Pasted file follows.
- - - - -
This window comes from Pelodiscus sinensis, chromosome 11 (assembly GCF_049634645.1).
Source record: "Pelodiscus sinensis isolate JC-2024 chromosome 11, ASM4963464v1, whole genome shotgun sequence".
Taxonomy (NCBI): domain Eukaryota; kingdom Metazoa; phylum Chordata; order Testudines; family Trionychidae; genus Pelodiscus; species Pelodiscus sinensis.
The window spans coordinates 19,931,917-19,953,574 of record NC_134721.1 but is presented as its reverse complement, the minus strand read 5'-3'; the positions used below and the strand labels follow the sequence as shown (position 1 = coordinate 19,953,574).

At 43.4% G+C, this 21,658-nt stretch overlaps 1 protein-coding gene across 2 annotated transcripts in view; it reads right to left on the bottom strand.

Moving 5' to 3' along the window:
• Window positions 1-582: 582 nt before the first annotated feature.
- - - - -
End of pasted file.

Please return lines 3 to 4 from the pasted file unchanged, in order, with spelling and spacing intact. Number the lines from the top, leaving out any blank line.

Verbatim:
Taxonomy (NCBI): domain Eukaryota; kingdom Metazoa; phylum Chordata; order Testudines; family Trionychidae; genus Pelodiscus; species Pelodiscus sinensis.
The window spans coordinates 19,931,917-19,953,574 of record NC_134721.1 but is presented as its reverse complement, the minus strand read 5'-3'; the positions used below and the strand labels follow the sequence as shown (position 1 = coordinate 19,953,574).